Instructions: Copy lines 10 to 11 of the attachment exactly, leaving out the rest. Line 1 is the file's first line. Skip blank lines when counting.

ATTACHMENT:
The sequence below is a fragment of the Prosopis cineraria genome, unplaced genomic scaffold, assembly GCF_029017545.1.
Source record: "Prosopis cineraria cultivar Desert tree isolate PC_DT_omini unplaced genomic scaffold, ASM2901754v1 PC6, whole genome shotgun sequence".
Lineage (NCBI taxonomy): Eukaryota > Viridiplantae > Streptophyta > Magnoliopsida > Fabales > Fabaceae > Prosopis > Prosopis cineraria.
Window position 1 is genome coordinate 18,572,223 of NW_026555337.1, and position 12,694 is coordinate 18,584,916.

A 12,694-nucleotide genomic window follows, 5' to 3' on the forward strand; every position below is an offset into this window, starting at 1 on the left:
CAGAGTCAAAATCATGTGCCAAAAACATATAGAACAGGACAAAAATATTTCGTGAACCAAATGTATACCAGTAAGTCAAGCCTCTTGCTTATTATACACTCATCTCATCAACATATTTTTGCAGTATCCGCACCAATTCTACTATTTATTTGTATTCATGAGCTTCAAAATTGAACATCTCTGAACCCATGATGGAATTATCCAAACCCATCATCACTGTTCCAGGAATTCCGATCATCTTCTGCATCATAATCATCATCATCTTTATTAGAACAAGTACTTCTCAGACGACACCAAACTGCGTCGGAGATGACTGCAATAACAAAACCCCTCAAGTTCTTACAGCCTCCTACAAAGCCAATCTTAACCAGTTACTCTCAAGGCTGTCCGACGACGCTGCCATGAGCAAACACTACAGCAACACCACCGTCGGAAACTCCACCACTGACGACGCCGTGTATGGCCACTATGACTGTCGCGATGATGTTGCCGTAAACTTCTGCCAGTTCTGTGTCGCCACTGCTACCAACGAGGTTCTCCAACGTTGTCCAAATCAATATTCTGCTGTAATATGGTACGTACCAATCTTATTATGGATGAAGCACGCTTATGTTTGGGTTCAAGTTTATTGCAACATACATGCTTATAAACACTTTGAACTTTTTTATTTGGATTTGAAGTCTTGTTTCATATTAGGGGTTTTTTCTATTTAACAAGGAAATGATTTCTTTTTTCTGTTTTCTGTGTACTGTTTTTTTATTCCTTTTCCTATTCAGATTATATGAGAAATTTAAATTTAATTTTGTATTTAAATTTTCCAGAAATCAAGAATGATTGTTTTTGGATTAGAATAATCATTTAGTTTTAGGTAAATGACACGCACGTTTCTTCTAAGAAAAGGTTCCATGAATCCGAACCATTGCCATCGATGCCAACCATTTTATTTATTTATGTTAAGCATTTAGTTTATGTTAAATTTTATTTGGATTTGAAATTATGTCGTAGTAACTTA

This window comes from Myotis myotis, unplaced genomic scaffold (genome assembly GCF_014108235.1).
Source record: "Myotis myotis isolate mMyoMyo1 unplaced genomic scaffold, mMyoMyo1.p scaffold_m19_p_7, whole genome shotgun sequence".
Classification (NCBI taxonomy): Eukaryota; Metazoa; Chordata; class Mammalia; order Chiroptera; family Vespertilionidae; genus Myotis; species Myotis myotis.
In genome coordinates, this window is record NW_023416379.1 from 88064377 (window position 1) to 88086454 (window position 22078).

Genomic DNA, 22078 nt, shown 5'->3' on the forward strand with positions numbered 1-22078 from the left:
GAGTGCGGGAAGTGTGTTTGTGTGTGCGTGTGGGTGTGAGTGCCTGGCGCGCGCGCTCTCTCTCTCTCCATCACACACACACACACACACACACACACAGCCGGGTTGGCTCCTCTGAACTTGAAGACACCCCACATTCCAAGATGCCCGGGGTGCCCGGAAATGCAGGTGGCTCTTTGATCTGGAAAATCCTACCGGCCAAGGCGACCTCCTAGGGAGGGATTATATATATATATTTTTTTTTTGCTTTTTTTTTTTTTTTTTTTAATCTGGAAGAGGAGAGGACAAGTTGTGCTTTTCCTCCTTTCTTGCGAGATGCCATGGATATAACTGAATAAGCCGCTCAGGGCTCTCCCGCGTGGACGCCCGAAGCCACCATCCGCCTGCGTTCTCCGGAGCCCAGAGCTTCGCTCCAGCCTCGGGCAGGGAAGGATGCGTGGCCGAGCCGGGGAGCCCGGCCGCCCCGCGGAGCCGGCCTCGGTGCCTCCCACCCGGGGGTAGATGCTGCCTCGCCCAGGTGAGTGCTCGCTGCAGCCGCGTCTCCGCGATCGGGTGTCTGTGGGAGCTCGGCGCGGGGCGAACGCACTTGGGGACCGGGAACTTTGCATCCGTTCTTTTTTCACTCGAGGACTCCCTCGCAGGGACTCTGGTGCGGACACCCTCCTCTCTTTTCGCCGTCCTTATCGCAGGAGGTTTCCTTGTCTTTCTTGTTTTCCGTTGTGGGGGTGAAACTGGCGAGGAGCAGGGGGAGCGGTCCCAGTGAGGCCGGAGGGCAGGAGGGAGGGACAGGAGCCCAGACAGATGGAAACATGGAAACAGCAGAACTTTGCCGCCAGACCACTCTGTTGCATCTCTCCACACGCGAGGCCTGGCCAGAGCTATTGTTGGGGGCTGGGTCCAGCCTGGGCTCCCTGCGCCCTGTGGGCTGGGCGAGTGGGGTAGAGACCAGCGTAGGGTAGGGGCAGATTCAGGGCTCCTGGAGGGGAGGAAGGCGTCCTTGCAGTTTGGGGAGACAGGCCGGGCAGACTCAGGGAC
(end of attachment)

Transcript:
In genome coordinates, this window is record NW_023416379.1 from 88064377 (window position 1) to 88086454 (window position 22078).

Genomic DNA, 22078 nt, shown 5'->3' on the forward strand with positions numbered 1-22078 from the left: